Academy Award-winning director Alex Gibney has carved out a career by tackling stories of high-stakes corruption, unchecked power and untethered greed.
Gibney’s portfolio includes 2013′s The Armstrong Lie, which chronicled the rise and fall of professional bicyclist Lance Armstrong; the Emmy Award-winning Going Clear: Scientology & the Prison of Belief, a film that delved into the inner workings of the Church of Scientology; and the Oscar-winning 2007 documentary Taxi to the Dark Side, which examined the use of torture by the American military.
In his latest documentary, The Inventor: Out for Blood in Silicon Valley, Gibney turns his lens to the high profile case of Elizabeth Holmes and her infamous biotech startup Theranos, which vowed to disrupt health care with inexpensive, accessible finger-prick blood tests.
Gibney describes the 119-minute feature film, which will enjoy its world premiere at the 2019 Sundance Film Festival on Jan. 24 in the Documentary Premieres category, as a unique “huge team effort,” as Theranos was a company “determined to keep people out.”
Modeling herself after Apple entrepreneur Steve Jobs, Holmes was able to secure major investment from such high profile people as Oracle founder Larry Ellison, Walmart founders the Walton family (US$150 million), Rupert Murdoch (US$121 million) and current U.S. Secretary of Education Betsy DeVos (US$100 million).
Theranos stated that its technology could run blood tests with only a single drop of blood, which would detect medical conditions such as cancer and high cholesterol. In 2013, Holmes partnered with American pharmacy chain Walgreens to introduce her blood-testing device to store pharmacies, which helped propel the company to an estimated value of US$10 billion, with Forbes magazine declaring the entrepreneur as the youngest self-made female billionaire.
A few years later, the value of Theranos was less than zero and in June 2018, Holmes and her ex-boyfriend Sunny Balwani, the company’s former president and chief operating officer, were hit with criminal fraud and civil fraud charges. Federal prosecutors allege that the pair had defrauded doctors, patients and investors out of hundreds of millions of dollars.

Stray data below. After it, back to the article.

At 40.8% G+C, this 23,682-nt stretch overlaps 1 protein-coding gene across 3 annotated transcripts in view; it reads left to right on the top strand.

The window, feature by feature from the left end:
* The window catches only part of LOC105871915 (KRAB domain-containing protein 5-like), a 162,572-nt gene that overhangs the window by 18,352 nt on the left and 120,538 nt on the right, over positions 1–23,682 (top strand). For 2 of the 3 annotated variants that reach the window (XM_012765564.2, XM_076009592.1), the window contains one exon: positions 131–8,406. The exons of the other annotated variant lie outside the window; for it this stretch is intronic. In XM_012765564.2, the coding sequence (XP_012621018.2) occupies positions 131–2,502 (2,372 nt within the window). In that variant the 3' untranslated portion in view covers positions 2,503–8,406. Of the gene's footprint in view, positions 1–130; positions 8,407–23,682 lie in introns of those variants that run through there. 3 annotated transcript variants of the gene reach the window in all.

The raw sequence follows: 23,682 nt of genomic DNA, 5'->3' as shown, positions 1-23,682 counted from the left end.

HBO Films, the production division of the premium cable network HBO, came to Gibney with the idea of delving into the unfolding story of Theranos. The director was eager to come aboard the project as he too was interested in uncovering the inner workings of the Silicon Valley-headquartered tech company.
Gibney tells realscreen he was fascinated with having the opportunity to look at the psychology of fraud. With HBO financing the feature, production on The Inventor broke ground in early 2017 and wrapped this past Fall.
The execution proved challenging. Gibney and his production team at Jigsaw Productions had to approach the project in multiple ways because the Theranos story was “hard to penetrate”.
“If there is one thing I’ve learned over time, it’s that if you keep at it, you get there, but you may get there in a very different way and through a very different path than when you originally started the project,” Gibney notes.
The beginning of production spelled trouble for the production team as Holmes refused to talk to them. According to Gibney, there were also a number of employees who were afraid of being sued if they divulged information.
A major break came for Gibney when acclaimed freelance journalist Roger Parloff and The New Yorker‘s Ken Auletta joined the project. Both men had written prominent features covering Holmes and her then-fledgling biotech company.
Eventually, key Theranos staff showed a willingness to go on the record once the situation started to sour and Gibney was able to gain their trust.
The biggest challenge the director encountered with The Inventor was trying to access archive material. He was able to finally access footage from inside sources who provided video from meetings, commercials, and extended interviews that were done for promotional interviews. Gibney says the video showcases how the company worked from the inside and how it aimed to present itself to the public.
“To get footage from the inside was a great coup, and that is what allowed us to tell the story with the kind of intimacy we wanted to tell it with,” Gibney says.
Producing The Inventor confirmed Gibney’s opinion that the most dangerous idea in the world is believing that the ends justify the means. Even the pursuit of noble ideals can lead to devastating consequences.
(Photo by Drew Kelly. Courtesy of Sundance Institute)
- The Inventor: Out For Blood in Silicon Valley premieres Jan. 24 at 5:30 p.m. MT at The MARC Theatre in Park City, Utah.